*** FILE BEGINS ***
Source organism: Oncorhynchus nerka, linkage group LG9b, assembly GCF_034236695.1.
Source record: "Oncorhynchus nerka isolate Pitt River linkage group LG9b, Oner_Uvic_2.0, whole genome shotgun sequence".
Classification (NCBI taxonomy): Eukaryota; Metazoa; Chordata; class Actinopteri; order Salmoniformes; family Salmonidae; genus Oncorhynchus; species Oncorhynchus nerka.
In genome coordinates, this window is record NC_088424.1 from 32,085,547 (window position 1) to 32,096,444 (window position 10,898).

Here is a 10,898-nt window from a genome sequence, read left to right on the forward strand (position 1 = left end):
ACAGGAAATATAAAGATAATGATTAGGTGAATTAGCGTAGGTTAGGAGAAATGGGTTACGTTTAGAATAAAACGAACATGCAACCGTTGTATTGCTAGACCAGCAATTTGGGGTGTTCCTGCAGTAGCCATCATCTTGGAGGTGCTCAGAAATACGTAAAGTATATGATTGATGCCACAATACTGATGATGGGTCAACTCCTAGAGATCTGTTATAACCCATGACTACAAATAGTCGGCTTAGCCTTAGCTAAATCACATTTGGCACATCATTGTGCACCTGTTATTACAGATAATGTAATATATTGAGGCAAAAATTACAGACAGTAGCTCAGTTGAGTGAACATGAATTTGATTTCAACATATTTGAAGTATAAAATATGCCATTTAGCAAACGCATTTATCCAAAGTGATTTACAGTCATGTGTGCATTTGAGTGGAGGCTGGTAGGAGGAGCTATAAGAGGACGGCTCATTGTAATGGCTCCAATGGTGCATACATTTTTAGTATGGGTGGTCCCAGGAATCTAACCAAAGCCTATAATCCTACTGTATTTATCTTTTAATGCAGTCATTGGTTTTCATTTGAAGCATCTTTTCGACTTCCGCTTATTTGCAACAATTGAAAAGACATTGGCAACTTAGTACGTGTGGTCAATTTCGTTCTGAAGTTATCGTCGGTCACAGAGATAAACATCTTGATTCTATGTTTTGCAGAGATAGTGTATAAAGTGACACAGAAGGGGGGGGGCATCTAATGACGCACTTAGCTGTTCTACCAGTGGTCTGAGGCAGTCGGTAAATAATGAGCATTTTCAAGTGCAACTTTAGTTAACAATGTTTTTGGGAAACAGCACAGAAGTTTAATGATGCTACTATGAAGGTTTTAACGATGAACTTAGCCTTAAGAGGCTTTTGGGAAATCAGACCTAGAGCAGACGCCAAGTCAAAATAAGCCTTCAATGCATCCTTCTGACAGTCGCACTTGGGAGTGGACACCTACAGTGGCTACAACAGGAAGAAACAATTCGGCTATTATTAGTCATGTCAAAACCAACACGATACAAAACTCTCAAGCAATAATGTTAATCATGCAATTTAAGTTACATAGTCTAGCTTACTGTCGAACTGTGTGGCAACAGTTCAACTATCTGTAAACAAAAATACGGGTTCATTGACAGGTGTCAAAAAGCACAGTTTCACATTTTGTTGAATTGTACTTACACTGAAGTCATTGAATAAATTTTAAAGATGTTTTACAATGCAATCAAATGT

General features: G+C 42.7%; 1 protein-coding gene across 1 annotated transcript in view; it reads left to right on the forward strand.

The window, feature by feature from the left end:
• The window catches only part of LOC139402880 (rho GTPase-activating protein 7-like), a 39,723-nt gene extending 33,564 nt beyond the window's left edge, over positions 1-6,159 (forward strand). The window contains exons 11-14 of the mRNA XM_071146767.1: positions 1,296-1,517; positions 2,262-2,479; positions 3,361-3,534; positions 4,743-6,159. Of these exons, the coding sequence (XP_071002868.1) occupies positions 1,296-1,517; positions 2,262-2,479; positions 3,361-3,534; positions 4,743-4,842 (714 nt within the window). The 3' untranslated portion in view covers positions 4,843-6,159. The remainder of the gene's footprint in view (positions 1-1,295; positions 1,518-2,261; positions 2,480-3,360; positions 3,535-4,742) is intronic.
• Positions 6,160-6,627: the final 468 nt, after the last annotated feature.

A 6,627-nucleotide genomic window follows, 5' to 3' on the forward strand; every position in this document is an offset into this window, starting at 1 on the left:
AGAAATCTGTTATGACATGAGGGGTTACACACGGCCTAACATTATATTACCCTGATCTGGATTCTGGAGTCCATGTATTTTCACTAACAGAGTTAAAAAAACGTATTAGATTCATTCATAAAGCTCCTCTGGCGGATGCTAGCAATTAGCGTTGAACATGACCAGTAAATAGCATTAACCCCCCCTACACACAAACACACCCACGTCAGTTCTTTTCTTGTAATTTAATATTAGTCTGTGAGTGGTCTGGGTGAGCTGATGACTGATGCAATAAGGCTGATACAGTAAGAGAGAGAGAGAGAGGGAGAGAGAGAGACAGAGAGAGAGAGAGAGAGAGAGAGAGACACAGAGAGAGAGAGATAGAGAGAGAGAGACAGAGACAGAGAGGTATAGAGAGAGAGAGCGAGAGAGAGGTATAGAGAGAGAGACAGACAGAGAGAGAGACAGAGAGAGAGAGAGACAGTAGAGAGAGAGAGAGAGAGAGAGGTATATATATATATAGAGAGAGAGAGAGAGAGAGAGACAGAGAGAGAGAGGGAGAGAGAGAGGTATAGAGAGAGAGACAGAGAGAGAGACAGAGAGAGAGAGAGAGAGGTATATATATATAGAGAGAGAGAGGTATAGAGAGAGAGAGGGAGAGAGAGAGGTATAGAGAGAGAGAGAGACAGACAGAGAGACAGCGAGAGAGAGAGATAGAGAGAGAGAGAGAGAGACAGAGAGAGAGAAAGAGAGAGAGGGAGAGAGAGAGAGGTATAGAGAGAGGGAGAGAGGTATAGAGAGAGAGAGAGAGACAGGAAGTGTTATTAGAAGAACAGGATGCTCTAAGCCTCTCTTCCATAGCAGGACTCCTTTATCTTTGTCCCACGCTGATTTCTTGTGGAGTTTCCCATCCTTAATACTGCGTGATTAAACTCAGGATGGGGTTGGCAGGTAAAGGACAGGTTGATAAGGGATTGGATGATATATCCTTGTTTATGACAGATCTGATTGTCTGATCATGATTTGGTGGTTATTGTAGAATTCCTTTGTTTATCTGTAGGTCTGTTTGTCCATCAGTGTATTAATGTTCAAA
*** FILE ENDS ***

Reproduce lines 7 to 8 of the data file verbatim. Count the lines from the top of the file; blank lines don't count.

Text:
General features: G+C 42.7%; 1 protein-coding gene across 1 annotated transcript in view; it reads left to right on the forward strand.

The window, feature by feature from the left end: